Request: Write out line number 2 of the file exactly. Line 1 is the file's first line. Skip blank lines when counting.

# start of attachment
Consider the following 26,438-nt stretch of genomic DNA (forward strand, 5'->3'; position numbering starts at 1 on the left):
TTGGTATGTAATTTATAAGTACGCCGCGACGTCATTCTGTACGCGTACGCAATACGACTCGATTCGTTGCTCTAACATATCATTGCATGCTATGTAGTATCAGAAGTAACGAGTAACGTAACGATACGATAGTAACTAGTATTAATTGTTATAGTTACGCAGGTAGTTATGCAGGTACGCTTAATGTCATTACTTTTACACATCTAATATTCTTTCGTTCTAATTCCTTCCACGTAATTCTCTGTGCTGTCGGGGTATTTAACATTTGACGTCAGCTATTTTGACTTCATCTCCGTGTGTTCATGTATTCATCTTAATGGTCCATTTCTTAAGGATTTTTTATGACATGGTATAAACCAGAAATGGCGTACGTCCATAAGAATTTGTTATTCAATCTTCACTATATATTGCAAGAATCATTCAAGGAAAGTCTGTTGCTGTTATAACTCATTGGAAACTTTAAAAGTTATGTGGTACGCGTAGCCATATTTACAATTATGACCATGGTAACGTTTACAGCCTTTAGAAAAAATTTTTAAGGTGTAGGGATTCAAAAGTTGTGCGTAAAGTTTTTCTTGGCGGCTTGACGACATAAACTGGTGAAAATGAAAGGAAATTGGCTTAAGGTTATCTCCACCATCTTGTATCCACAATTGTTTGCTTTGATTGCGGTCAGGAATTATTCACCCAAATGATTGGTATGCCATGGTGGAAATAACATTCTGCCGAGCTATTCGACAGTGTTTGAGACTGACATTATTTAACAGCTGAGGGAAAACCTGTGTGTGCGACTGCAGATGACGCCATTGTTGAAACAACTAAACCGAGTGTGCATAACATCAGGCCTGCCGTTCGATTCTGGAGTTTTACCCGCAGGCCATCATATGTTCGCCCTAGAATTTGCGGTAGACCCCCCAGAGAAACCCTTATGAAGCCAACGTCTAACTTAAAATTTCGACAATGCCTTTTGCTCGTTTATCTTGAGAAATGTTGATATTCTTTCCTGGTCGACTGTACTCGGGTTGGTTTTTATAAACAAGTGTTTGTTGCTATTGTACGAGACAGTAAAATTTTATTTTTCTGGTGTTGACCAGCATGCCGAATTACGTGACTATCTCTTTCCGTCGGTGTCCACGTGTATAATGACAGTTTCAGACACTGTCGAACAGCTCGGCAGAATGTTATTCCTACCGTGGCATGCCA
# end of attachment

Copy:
TTGGTATGTAATTTATAAGTACGCCGCGACGTCATTCTGTACGCGTACGCAATACGACTCGATTCGTTGCTCTAACATATCATTGCATGCTATGTAGTATCAGAAGTAACGAGTAACGTAACGATACGATAGTAACTAGTATTAATTGTTATAGTTACGCAGGTAGTTATGCAGGTACGCTTAATGTCATTACTTTTACACATCTAATATTCTTTCGTTCTAATTCCTTCCACGTAATTCTCTGTGCTGTCGGGGTATTTAACATTTGACGTCAGCTATTTTGACTTCATCTCCGTGTGTTCATGTATTCATCTTAATGGTCCATTTCTTAAGGATTTTTTATGACATGGTATAAACCAGAAATGGCGTACGTCCATAAGAATTTGTTATTCAATCTTCACTATATATTGCAAGAATCATTCAAGGAAAGTCTGTTGCTGTTATAACTCATTGGAAACTTTAAAAGTTATGTGGTACGCGTAGCCATATTTACAATTATGACCATGGTAACGTTTACAGCCTTTAGAAAAAATTTTTAAGGTGTAGGGATTCAAAAGTTGTGCGTAAAGTTTTTCTTGGCGGCTTGACGACATAAACTGGTGAAAATGAAAGGAAATTGGCTTAAGGTTATCTCCACCATCTTGTATCCACAATTGTTTGCTTTGATTGCGGTCAGGAATTATTCACCCAAATGATTGGTATGCCATGGTGGAAATAACATTCTGCCGAGCTATTCGACAGTGTTTGAGACTGACATTATTTAACAGCTGAGGGAAAACCTGTGTGTGCGACTGCAGATGACGCCATTGTTGAAACAACTAAACCGAGTGTGCATAACATCAGGCCTGCCGTTCGATTCTGGAGTTTTACCCGCAGGCCATCATATGTTCGCCCTAGAATTTGCGGTAGACCCCCCAGAGAAACCCTTATGAAGCCAACGTCTAACTTAAAATTTCGACAATGCCTTTTGCTCGTTTATCTTGAGAAATGTTGATATTCTTTCCTGGTCGACTGTACTCGGGTTGGTTTTTATAAACAAGTGTTTGTTGCTATTGTACGAGACAGTAAAATTTTATTTTTCTGGTGTTGACCAGCATGCCGAATTACGTGACTATCTCTTTCCGTCGGTGTCCACGTGTATAATGACAGTTTCAGACACTGTCGAACAGCTCGGCAGAATGTTATTCCTACCGTGGCATGCCA